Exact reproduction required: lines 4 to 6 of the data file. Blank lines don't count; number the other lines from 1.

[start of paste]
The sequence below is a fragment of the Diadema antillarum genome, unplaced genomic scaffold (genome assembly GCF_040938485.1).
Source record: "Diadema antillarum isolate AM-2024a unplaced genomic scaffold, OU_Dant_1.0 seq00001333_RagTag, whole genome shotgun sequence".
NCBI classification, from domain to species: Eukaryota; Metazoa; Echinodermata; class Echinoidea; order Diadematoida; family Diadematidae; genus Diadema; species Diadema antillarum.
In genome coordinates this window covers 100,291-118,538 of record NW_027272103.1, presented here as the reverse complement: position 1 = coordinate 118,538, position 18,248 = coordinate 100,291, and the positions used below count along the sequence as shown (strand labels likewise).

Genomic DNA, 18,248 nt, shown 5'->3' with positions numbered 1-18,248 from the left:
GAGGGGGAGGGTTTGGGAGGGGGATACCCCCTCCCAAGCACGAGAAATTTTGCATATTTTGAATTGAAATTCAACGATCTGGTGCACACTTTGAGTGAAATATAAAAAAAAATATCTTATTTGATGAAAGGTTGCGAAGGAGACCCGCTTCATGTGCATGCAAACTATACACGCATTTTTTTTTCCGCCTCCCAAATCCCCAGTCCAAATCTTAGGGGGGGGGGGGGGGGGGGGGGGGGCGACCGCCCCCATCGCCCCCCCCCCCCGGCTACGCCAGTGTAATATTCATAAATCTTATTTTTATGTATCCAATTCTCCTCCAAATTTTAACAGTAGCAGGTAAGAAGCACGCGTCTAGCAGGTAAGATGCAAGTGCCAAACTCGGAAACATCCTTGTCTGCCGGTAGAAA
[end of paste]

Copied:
In genome coordinates this window covers 100,291-118,538 of record NW_027272103.1, presented here as the reverse complement: position 1 = coordinate 118,538, position 18,248 = coordinate 100,291, and the positions used below count along the sequence as shown (strand labels likewise).

Genomic DNA, 18,248 nt, shown 5'->3' with positions numbered 1-18,248 from the left:
GAGGGGGAGGGTTTGGGAGGGGGATACCCCCTCCCAAGCACGAGAAATTTTGCATATTTTGAATTGAAATTCAACGATCTGGTGCACACTTTGAGTGAAATATAAAAAAAAATATCTTATTTGATGAAAGGTTGCGAAGGAGACCCGCTTCATGTGCATGCAAACTATACACGCATTTTTTTTTCCGCCTCCCAAATCCCCAGTCCAAATCTTAGGGGGGGGGGGGGGGGGGGGGGGGGCGACCGCCCCCATCGCCCCCCCCCCCCGGCTACGCCAGTGTAATATTCATAAATCTTATTTTTATGTATCCAATTCTCCTCCAAATTTTAACAGTAGCAGGTAAGAAGCACGCGTCTAGCAGGTAAGATGCAAGTGCCAAACTCGGAAACATCCTTGTCTGCCGGTAGAAA